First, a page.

ALEX Lesson Plan


Wonder Number Line

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  This lesson provided by:  
Author:Tim McKenzie
The event this resource created for:CCRS
  General Lesson Information  
Lesson Plan ID: 33126


Wonder Number Line


This lesson allows students to become familiar with a number line. Students can explore a number line and develop knowledge of numerical concepts. While it covers a 6th grade standard, this lesson can be used as part of a 7th or 8th grade lesson on integers.

This is a College- and Career-Ready Standards showcase lesson plan.

 Associated Standards and Objectives 
Content Standard(s):
MA2019 (2019)
Grade: 6
10. Locate integers and other rational numbers on a horizontal or vertical line diagram.

a. Define opposites as numbers located on opposite sides of 0 and the same distance from 0 on a number line.

b. Use rational numbers in real-world and mathematical situations, explaining the meaning of 0 in each situation.
Unpacked Content
Evidence Of Student Attainment:
  • Create and interpret number line diagram.
  • Given any rational number (positive or negative).
  • Locate the number on a number line.
  • Identify opposite signs of numbers as indicating the same distance from zero on the opposite side of zero, the opposite of the opposite, or a representation of its opposite as the point itself [-(-3) = 3], and zero as its own opposite.
Teacher Vocabulary:
  • Integers
  • Rational numbers
  • Horizontal line diagram
  • Vertical line diagram
Students know:
  • Strategies for creating number line models of rational numbers (marking off equal lengths by estimation or recursive halving).
  • Strategies for locating numbers on a number line.
  • Notation for positive and negative numbers and zero.
Students are able to:
  • Represent rational numbers and their opposites on a number line including both positive and negative quantities.
  • Explain and justify the creation of number lines and placement of rational numbers on a number line.
  • Explain the meaning of 0 in a variety of real-world contexts.
Students understand that:
  • Representing rational numbers on number lines requires using both a distance and a direction,
  • Locating numbers on a number line provides a representation of a mathematical context which aids in visualizing ideas and solving problems.
Diverse Learning Needs:
Essential Skills:
Learning Objectives:
M.6.10.1: Define integers, positive and negative numbers.
M.6.10.2: Demonstrate the location of positive and negative numbers on a vertical and horizontal number line.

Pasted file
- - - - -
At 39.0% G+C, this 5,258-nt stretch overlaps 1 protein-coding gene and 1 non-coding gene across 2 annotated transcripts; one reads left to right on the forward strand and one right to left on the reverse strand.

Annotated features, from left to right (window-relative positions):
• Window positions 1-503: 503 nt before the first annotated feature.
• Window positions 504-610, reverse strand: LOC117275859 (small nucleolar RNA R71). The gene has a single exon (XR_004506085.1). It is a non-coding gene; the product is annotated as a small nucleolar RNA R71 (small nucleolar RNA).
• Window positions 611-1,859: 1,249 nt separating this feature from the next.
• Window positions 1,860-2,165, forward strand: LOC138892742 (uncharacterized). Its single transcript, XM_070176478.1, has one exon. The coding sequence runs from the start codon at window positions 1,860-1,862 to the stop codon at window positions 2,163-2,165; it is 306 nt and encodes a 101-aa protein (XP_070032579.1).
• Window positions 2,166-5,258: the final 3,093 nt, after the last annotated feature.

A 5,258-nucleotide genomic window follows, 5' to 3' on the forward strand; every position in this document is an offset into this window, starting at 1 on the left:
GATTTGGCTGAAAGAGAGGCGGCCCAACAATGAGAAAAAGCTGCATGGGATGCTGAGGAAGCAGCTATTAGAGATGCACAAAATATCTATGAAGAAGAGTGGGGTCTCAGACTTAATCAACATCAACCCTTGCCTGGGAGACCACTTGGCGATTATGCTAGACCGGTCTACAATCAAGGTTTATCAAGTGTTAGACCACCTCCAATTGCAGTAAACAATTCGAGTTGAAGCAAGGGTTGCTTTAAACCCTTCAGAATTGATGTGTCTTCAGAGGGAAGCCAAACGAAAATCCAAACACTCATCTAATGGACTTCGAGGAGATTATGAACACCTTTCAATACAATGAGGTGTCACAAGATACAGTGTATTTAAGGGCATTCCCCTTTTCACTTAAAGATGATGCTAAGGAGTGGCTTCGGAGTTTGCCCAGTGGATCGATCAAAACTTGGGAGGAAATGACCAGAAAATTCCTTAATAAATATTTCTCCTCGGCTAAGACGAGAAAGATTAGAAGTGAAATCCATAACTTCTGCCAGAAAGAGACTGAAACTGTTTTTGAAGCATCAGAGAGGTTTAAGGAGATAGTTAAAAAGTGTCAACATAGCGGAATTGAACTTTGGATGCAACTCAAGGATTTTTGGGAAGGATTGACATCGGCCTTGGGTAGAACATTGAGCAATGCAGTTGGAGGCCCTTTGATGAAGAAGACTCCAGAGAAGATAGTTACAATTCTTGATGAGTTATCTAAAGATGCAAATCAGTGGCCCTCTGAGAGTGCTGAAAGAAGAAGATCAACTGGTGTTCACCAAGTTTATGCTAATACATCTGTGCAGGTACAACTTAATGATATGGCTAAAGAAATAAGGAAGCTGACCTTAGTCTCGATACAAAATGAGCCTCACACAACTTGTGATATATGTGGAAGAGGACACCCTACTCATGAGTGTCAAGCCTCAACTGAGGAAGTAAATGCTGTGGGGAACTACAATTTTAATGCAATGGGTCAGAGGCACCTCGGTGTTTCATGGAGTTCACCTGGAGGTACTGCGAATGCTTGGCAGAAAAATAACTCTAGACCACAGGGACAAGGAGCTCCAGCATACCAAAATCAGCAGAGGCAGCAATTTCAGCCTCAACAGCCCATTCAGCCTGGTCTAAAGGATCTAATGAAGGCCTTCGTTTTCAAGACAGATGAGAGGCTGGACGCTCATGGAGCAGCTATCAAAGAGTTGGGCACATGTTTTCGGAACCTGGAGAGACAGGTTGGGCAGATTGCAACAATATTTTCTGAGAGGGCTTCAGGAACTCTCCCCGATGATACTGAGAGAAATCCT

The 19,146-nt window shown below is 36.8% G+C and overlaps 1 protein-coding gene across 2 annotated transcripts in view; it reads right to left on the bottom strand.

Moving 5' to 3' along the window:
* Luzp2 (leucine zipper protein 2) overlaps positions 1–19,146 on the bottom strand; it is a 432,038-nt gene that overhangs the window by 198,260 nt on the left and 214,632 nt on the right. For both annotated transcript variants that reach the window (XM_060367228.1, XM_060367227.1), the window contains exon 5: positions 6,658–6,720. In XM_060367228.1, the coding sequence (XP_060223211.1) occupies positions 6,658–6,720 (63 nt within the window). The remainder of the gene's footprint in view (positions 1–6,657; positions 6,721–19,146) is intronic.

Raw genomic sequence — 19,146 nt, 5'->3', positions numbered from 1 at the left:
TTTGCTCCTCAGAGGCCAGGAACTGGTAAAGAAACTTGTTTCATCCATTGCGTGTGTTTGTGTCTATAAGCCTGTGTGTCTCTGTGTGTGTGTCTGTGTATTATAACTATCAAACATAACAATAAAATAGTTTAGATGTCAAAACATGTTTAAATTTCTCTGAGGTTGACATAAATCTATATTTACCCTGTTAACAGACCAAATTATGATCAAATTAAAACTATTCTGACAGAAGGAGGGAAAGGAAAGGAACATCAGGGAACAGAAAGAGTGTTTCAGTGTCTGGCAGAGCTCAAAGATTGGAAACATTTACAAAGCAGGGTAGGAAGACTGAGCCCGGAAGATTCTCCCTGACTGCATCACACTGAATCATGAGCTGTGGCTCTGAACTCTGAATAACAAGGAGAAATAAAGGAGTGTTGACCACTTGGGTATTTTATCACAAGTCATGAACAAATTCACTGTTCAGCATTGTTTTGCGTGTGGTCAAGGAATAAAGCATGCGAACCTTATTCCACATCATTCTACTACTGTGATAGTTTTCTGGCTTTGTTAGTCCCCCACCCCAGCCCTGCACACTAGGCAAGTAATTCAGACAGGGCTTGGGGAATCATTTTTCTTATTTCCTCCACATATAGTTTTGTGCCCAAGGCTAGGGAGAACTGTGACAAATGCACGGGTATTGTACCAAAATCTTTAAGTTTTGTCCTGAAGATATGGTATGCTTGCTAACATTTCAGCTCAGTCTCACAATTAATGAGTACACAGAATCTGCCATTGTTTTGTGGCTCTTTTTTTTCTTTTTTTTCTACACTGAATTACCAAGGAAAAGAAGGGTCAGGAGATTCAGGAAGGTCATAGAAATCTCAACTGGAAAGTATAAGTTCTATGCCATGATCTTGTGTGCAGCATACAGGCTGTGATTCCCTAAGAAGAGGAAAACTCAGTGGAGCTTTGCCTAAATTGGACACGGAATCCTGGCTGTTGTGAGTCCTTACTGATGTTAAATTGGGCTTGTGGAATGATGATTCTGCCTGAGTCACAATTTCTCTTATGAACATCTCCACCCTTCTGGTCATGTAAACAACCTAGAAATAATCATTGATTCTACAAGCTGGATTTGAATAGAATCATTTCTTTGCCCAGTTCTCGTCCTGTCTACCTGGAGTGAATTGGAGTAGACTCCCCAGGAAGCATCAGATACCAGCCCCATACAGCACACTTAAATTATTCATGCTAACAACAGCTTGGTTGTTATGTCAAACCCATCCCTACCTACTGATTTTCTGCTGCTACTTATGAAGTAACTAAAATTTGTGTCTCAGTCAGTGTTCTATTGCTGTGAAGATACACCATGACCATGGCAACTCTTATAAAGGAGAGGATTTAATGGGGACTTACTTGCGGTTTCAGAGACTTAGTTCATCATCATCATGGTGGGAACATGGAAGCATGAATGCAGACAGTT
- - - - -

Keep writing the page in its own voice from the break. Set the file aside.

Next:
M.6.10.3: Give examples of positive and negative numbers to represent quantities having opposite directions in real-world contexts.
M.6.10.4: Discuss the measure of centering of 0 in relationship to positive and negative numbers.
M.6.10.5: Discover that the opposite of the opposite of a number is the number itself.
M.6.10.6: Show on a number line that numbers that are equal distance from 0 and on opposite sides of 0 have opposite signs.
M.6.10.7: Define rational number.
M.6.10.8: Plot pairs of integers and/or rational numbers on a coordinate plane.
M.6.10.9: Arrange integers and /or rational numbers on a horizontal or vertical number line.
M.6.10.10: Locate the position of integers and/or rational numbers on a horizontal or vertical number line.
M.6.10.11: Identify a rational number as a point on the number line.
M.6.10.12: Name the pairs of integers and /or rational numbers of a point on a coordinate plane.

Prior Knowledge Skills:
  • Model writing ordered pairs.
  • Identify the x- and y- values in ordered pairs.
  • Label the vertical axis (y).
  • Label the horizontal axis (x).
  • Define ordered pair of numbers, quadrant one, coordinate plane, and plot points.
  • Locate positive numbers on a vertical number line.
    Examples: thermometer, map.
  • Locate positive numbers on a horizontal number line.
  • Locate negative numbers on a horizontal number line.
  • Label x- and y-axis and zero on a coordinate.
  • Illustrate vertical and horizontal number lines.
  • Specify locations on the coordinate system.
  • Define x-axis, y-axis, and zero on a coordinate.
  • Define ordered pair of numbers.
  • Define parentheses, braces, and brackets.

Alabama Alternate Achievement Standards
AAS Standard:
M.AAS.6.9 Describe quantities with positive and negative numbers (e.g. temperature, sea level, etc.).

Local/National Standards:

Math Practice Standards:

1. Make sense of problems and persevere in solving them.

2. Reason abstractly and quantitatively.

3. Construct viable arguments and critique the reasoning of others.

4. Model with mathematics.